And I loved, loved, loved the new "Jane Eyre" adaptation, partly for the fabulous period clothes and design, yes, but mostly because Mia Wasikowska and Michael Fassbender bring terrific passion and intelligence to the roles of Jane and Rochester, and make Charlotte Bronte's sometimes unwieldy or ethereal dialogue sound perfectly natural in their mouths, sweeping us viewers up in their passions as well. When I reviewed the Keira Knightley "Pride and Prejudice," I contrasted what I called Romantic and Rationalist romances, and faulted that P&P for shooting a Rationalist romance as if it were a Romantic one. Well, "Jane Eyre" is a Romantic romance par excellence (and the film gives that all the brooding atmosphere it warrants, to delicious effect) -- but I had forgotten, till I saw this adaptation, how much it is a Rationalist romance too, how much its unique intensity derives from Jane's absolute control over herself, and how much hotter the love burns for it. I want to see it again already; get your own taste on the movie page here.
Now the Second Sight stuff:
When I go home to Kansas City for the Kansas SCBWI conference, I'll also have a public book party in Belton, Missouri, on Thursday, May 5th; e-mail me at asterisk.bks at gmail dot com if you're interested in attending.
Jennifer Bertman interviewed me for the Creative Spaces feature on her website, where I talk about my writing process, my workspace, and the regrettable lack of a magic bullet for making someone a good writer.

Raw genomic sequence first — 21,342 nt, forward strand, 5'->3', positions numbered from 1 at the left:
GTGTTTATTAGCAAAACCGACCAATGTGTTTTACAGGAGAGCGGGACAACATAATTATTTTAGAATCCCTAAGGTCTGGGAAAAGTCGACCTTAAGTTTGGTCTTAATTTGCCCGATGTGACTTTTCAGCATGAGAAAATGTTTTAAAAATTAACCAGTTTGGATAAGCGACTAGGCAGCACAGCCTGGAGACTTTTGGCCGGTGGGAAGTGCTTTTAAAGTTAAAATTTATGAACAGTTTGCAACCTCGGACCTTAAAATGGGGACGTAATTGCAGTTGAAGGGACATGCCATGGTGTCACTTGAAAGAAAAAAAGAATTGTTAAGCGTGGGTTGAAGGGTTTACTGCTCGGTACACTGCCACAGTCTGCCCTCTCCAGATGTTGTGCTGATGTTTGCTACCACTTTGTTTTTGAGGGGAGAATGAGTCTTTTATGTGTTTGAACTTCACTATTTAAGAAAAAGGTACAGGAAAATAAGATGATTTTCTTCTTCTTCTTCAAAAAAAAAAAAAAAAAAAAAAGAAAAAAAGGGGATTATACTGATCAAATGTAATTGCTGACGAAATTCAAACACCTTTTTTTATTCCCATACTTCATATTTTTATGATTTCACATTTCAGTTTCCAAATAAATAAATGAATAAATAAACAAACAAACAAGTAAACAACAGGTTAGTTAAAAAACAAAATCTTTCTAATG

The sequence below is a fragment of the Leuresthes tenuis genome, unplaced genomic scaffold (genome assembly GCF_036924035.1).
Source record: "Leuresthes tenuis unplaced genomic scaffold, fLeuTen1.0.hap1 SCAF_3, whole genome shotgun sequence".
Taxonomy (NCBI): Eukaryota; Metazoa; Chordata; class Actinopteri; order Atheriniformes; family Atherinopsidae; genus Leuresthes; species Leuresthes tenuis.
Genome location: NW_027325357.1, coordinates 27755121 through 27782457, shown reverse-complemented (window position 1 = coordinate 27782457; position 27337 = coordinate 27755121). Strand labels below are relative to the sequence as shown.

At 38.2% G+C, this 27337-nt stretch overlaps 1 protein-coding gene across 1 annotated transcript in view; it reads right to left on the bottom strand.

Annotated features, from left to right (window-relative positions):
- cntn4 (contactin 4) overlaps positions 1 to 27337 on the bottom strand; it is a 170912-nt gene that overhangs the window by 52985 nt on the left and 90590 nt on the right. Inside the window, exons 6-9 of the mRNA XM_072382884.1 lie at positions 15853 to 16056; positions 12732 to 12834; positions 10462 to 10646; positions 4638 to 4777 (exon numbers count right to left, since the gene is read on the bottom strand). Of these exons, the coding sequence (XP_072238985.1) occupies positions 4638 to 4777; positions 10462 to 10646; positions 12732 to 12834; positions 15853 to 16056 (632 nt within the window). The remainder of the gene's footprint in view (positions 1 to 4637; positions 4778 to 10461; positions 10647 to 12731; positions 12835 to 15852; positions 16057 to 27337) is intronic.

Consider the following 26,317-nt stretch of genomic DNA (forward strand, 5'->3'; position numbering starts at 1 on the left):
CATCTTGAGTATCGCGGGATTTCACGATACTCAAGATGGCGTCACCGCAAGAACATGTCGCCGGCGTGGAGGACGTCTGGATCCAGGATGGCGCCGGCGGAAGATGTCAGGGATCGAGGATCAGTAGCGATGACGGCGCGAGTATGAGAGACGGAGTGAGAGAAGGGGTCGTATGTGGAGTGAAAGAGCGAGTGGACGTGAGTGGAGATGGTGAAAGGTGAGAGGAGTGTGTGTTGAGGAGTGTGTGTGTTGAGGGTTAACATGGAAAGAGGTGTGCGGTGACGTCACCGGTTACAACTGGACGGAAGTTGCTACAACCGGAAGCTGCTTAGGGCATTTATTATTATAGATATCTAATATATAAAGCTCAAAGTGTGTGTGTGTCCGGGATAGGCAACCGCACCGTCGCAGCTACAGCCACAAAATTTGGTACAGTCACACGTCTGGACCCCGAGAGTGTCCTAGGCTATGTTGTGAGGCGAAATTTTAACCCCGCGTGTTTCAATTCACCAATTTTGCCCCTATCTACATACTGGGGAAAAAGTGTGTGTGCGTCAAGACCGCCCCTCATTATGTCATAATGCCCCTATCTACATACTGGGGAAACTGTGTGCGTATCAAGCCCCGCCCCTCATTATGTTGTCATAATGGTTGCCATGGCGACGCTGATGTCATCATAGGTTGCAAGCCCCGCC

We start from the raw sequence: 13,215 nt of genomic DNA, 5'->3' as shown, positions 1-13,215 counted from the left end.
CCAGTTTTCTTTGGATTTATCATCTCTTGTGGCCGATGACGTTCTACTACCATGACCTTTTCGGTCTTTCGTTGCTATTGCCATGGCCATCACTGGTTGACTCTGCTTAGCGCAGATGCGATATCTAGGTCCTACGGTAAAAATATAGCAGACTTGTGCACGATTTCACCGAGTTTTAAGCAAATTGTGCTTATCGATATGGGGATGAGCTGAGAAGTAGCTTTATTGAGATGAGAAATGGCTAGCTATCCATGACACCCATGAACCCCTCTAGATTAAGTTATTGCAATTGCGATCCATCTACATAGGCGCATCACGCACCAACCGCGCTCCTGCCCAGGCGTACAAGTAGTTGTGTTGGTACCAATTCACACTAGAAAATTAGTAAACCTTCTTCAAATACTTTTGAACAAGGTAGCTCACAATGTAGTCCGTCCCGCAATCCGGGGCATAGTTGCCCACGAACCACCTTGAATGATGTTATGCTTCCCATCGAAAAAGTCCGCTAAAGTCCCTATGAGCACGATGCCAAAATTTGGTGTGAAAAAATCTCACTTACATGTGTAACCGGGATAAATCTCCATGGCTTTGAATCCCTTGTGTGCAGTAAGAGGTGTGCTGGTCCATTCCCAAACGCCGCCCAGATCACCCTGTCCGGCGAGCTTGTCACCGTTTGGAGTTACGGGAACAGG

As far too many of my posts begin: Apologies for the bloggy silence of late. I spent the last week traveling to Washington, D.C., for the Rally to Restore Sanity; Cape Girardeau, MO, to see my dear friend Katy (who some of you might recognize as the proper heroine of The Bad Mood Banana Cookies, now a terrific professor of history at Southeast Missouri State); home near Kansas City; Manhattan, Kansas, where I talked a lot and stayed at the marvelous Morning Star Bed and Breakfast (highly recommended); and then home again, where my family had a wonderful early Thanksgiving, and my Uncle John won the Frog for the first time ever. The trip marked the culmination of two intense writing projects I'd been laboring over for a while, including the second-pass proofs of Second Sight, and as a result, I've been taking off non-work writing for a bit. But I thought a lot during all the traveling, and I hope to have time and space to put some of those thoughts down soon.
In the meantime, oh my glory! Handsome boys in uniform! Singing acapella! With a star who once played Harry Potter (unauthorized)! The look on Kurt's face! I LOVE this and can't wait to see tonight's episode:
Our next NYC Kidlit Drinks Night will be next Monday, December 13, starting at 6:30 p.m., at Faces & Names, 159 W. 54th St. at 8th Ave. (Apologies for the short notice.) Fortify yourself against the winter with a hot toddy, or, if you're overheating from being too bundled up, you can pretend it's summer with a nice G&T. Either way, we shall talk books, share end-of-year favorites, catch up with friends, and otherwise engage in holiday cheer.